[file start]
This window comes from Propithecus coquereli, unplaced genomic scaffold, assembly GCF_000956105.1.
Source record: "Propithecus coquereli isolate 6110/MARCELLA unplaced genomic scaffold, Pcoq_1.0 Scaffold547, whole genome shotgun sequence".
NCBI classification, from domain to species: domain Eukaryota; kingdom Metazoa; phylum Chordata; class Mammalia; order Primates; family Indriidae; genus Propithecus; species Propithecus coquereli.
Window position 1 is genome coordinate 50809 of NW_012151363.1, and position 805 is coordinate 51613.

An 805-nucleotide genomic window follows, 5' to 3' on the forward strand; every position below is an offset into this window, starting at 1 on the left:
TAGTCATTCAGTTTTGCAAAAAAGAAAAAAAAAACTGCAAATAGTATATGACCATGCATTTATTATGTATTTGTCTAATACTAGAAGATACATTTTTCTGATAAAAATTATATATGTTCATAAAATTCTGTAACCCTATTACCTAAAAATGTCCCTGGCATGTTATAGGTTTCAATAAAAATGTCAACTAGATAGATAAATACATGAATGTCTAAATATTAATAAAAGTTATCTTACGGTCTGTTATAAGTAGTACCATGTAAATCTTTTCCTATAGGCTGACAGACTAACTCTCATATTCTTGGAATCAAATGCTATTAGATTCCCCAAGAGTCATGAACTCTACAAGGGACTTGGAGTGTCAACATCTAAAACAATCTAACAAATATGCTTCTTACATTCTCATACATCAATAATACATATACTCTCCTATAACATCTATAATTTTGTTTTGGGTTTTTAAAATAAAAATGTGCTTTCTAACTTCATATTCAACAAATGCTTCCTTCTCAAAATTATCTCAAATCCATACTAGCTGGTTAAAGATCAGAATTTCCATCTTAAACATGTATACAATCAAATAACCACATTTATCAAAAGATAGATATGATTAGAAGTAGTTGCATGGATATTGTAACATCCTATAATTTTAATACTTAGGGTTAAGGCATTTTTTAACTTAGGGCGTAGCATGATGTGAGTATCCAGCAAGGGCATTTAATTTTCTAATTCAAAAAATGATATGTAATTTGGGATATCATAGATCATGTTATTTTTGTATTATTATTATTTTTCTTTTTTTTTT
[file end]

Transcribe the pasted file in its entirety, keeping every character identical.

This window comes from Propithecus coquereli, unplaced genomic scaffold, assembly GCF_000956105.1.
Source record: "Propithecus coquereli isolate 6110/MARCELLA unplaced genomic scaffold, Pcoq_1.0 Scaffold547, whole genome shotgun sequence".
NCBI classification, from domain to species: domain Eukaryota; kingdom Metazoa; phylum Chordata; class Mammalia; order Primates; family Indriidae; genus Propithecus; species Propithecus coquereli.
Window position 1 is genome coordinate 50809 of NW_012151363.1, and position 805 is coordinate 51613.

An 805-nucleotide genomic window follows, 5' to 3' on the forward strand; every position below is an offset into this window, starting at 1 on the left:
TAGTCATTCAGTTTTGCAAAAAAGAAAAAAAAAACTGCAAATAGTATATGACCATGCATTTATTATGTATTTGTCTAATACTAGAAGATACATTTTTCTGATAAAAATTATATATGTTCATAAAATTCTGTAACCCTATTACCTAAAAATGTCCCTGGCATGTTATAGGTTTCAATAAAAATGTCAACTAGATAGATAAATACATGAATGTCTAAATATTAATAAAAGTTATCTTACGGTCTGTTATAAGTAGTACCATGTAAATCTTTTCCTATAGGCTGACAGACTAACTCTCATATTCTTGGAATCAAATGCTATTAGATTCCCCAAGAGTCATGAACTCTACAAGGGACTTGGAGTGTCAACATCTAAAACAATCTAACAAATATGCTTCTTACATTCTCATACATCAATAATACATATACTCTCCTATAACATCTATAATTTTGTTTTGGGTTTTTAAAATAAAAATGTGCTTTCTAACTTCATATTCAACAAATGCTTCCTTCTCAAAATTATCTCAAATCCATACTAGCTGGTTAAAGATCAGAATTTCCATCTTAAACATGTATACAATCAAATAACCACATTTATCAAAAGATAGATATGATTAGAAGTAGTTGCATGGATATTGTAACATCCTATAATTTTAATACTTAGGGTTAAGGCATTTTTTAACTTAGGGCGTAGCATGATGTGAGTATCCAGCAAGGGCATTTAATTTTCTAATTCAAAAAATGATATGTAATTTGGGATATCATAGATCATGTTATTTTTGTATTATTATTATTTTTCTTTTTTTTTT